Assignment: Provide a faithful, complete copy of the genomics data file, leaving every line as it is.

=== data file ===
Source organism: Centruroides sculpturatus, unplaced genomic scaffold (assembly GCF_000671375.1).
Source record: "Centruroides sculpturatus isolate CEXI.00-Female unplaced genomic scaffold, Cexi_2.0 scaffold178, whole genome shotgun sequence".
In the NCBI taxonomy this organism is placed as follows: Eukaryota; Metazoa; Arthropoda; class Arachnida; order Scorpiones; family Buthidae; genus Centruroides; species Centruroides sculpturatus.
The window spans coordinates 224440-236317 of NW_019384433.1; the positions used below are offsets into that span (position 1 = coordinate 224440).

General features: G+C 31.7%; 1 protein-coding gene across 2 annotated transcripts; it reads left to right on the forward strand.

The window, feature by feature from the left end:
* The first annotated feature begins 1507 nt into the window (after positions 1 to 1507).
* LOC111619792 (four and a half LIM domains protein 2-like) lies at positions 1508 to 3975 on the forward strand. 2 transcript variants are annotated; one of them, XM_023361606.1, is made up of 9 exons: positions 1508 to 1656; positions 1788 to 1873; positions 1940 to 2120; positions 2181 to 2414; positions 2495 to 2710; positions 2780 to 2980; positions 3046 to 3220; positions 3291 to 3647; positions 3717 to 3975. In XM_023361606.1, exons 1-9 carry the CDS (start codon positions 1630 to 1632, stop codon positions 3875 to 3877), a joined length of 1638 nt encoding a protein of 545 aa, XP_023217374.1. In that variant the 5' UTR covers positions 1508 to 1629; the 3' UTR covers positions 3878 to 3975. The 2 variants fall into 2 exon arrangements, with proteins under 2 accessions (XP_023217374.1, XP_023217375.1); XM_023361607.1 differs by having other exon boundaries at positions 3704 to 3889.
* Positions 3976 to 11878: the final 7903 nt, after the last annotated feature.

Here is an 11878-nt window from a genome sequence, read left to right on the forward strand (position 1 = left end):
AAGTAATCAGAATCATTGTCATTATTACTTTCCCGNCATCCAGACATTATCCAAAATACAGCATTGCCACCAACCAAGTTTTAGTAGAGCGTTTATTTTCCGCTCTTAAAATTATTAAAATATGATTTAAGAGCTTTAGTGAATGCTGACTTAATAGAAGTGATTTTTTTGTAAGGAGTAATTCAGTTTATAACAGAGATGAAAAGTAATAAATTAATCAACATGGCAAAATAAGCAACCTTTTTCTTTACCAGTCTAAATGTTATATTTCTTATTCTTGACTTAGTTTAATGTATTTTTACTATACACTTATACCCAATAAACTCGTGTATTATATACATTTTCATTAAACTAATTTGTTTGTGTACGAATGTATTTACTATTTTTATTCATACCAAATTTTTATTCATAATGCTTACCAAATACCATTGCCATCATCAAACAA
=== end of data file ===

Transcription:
Source organism: Centruroides sculpturatus, unplaced genomic scaffold (assembly GCF_000671375.1).
Source record: "Centruroides sculpturatus isolate CEXI.00-Female unplaced genomic scaffold, Cexi_2.0 scaffold178, whole genome shotgun sequence".
In the NCBI taxonomy this organism is placed as follows: Eukaryota; Metazoa; Arthropoda; class Arachnida; order Scorpiones; family Buthidae; genus Centruroides; species Centruroides sculpturatus.
The window spans coordinates 224440-236317 of NW_019384433.1; the positions used below are offsets into that span (position 1 = coordinate 224440).

General features: G+C 31.7%; 1 protein-coding gene across 2 annotated transcripts; it reads left to right on the forward strand.

The window, feature by feature from the left end:
* The first annotated feature begins 1507 nt into the window (after positions 1 to 1507).
* LOC111619792 (four and a half LIM domains protein 2-like) lies at positions 1508 to 3975 on the forward strand. 2 transcript variants are annotated; one of them, XM_023361606.1, is made up of 9 exons: positions 1508 to 1656; positions 1788 to 1873; positions 1940 to 2120; positions 2181 to 2414; positions 2495 to 2710; positions 2780 to 2980; positions 3046 to 3220; positions 3291 to 3647; positions 3717 to 3975. In XM_023361606.1, exons 1-9 carry the CDS (start codon positions 1630 to 1632, stop codon positions 3875 to 3877), a joined length of 1638 nt encoding a protein of 545 aa, XP_023217374.1. In that variant the 5' UTR covers positions 1508 to 1629; the 3' UTR covers positions 3878 to 3975. The 2 variants fall into 2 exon arrangements, with proteins under 2 accessions (XP_023217374.1, XP_023217375.1); XM_023361607.1 differs by having other exon boundaries at positions 3704 to 3889.
* Positions 3976 to 11878: the final 7903 nt, after the last annotated feature.

Here is an 11878-nt window from a genome sequence, read left to right on the forward strand (position 1 = left end):
AAGTAATCAGAATCATTGTCATTATTACTTTCCCGNCATCCAGACATTATCCAAAATACAGCATTGCCACCAACCAAGTTTTAGTAGAGCGTTTATTTTCCGCTCTTAAAATTATTAAAATATGATTTAAGAGCTTTAGTGAATGCTGACTTAATAGAAGTGATTTTTTTGTAAGGAGTAATTCAGTTTATAACAGAGATGAAAAGTAATAAATTAATCAACATGGCAAAATAAGCAACCTTTTTCTTTACCAGTCTAAATGTTATATTTCTTATTCTTGACTTAGTTTAATGTATTTTTACTATACACTTATACCCAATAAACTCGTGTATTATATACATTTTCATTAAACTAATTTGTTTGTGTACGAATGTATTTACTATTTTTATTCATACCAAATTTTTATTCATAATGCTTACCAAATACCATTGCCATCATCAAACAA